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Proposed bill aims to crack down on hazing

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There could be a serious change in the hazing practices of New York State universities in the near future. Senate Bill S2552, which passed through the New York State Senate in March, “Provides increased penalties and education for hazing, underage drinking and drug use within athletic teams, fraternities and sororities at college campuses.”

Hazing has been a hot-button issue on college campuses around the country. Although less than five percent of University at Albany students participate in Greek life, it has had its fair share of hazing scandals. Of the 39 Greek chapters listed on the university’s website, 17 are under suspension, probation, or derecognized altogether.

Due to past hazing-related issues, UAlbany has a strict anti-hazing policy. According to UAlbany’s Anti-Hazing Coordinator Emily Feuer, education is an important step in hazing prevention.

“When we think about prevention, we’re really thinking about it in different approaches. One approach is education about hazing, so we have a hazing prevention course,” Feuer said.

“As of right now, any new member of a fraternity or a sorority has to take that course. Any executive board member of a fraternity or sorority has to take that course, and also any executive board member for any club or organization on-campus has to take it.”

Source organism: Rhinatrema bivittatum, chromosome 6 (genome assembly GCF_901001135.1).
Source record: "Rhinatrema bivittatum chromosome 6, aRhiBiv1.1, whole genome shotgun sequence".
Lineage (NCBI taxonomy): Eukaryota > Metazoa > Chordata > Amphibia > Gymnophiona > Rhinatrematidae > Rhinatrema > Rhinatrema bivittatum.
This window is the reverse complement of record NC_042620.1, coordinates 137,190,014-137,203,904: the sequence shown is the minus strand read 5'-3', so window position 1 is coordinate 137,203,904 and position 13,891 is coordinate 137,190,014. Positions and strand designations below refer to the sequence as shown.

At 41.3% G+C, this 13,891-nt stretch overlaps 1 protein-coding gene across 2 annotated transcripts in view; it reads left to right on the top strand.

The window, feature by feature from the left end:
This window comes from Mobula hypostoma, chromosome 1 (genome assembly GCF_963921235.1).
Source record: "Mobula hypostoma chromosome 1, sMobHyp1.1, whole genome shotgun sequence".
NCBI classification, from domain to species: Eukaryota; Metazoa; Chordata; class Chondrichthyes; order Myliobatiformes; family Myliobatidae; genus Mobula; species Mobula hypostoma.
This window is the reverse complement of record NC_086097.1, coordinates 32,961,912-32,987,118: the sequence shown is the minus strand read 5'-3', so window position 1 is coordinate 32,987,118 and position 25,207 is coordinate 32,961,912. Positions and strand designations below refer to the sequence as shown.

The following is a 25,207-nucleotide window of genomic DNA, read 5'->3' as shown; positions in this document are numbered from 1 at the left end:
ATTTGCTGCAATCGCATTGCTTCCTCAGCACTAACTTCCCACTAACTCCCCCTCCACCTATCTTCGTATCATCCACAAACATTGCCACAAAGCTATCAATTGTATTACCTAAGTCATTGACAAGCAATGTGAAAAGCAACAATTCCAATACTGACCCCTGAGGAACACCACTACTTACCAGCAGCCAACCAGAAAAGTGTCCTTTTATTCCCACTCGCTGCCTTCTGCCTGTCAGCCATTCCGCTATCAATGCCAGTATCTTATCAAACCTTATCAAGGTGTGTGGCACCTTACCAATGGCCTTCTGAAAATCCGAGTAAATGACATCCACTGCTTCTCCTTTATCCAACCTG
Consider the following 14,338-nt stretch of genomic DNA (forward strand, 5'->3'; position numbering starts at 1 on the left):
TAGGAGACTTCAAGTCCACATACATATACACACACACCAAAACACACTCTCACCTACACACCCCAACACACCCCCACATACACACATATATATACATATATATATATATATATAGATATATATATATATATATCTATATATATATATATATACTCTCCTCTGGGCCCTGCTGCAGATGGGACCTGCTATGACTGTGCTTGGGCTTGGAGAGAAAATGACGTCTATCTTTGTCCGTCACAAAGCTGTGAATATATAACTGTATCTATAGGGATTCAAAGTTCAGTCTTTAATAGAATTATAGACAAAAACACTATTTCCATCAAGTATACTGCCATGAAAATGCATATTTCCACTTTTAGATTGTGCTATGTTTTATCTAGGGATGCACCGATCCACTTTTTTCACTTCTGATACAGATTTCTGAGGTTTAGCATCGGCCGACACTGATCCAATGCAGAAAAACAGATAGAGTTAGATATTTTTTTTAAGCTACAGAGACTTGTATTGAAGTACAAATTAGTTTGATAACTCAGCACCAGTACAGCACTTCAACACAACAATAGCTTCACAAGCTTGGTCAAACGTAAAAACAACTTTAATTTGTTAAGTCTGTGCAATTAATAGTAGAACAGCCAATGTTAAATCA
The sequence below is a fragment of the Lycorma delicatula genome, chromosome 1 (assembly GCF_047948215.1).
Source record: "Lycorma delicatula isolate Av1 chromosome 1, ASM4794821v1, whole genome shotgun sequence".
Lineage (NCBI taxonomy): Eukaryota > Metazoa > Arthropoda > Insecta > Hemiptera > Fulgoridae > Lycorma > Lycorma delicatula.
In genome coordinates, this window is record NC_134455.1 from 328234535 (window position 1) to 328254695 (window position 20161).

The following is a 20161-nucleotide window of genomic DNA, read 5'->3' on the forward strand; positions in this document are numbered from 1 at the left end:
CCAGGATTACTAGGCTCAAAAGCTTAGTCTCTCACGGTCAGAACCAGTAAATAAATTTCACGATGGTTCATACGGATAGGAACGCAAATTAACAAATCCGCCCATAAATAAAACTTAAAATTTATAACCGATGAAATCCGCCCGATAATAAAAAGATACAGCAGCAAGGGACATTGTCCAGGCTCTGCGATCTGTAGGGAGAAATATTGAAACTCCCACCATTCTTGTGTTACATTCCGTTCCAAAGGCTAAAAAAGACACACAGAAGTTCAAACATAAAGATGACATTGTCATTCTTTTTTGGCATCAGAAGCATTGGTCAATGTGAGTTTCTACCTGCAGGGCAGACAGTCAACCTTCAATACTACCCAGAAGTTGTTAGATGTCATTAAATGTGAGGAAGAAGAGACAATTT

The new hazing-prevention bill in the New York State Senate also advocates for increased anti-hazing education. In fact, much of what is in the legislation is already being done on UAlbany’s campus.

“To be honest, I don’t think the bill will have too much of an impact, because we’re already doing a lot of the things that the new bill is stating,” said Feuer, who explained current university policies already mirror those in the new law.

According to the UAlbany policy, hazing is defined as “any reckless or intentional conduct in connection with the initiation into, or affiliation with, any organization which degrades, humiliates or endangers the mental or physical health of any person, regardless of the person’s willingness to participate.” This conduct is included but not limited to forced consumption of alcohol, food, or illegal, substances, forced personal practices, psychological abuse, and physical brutality.

There will also be a Hazing Prevention Week from Oct. 22 to 26 on campus, where students can learn how to recognize, prevent, and report hazing practices.

Senate Bill S2552 has passed the Senate and will face the State Assembly next. This means that for UAlbany students who continue hazing practices could face much more serious charges if caught, while pledges may expect a less stressful experience while rushing.

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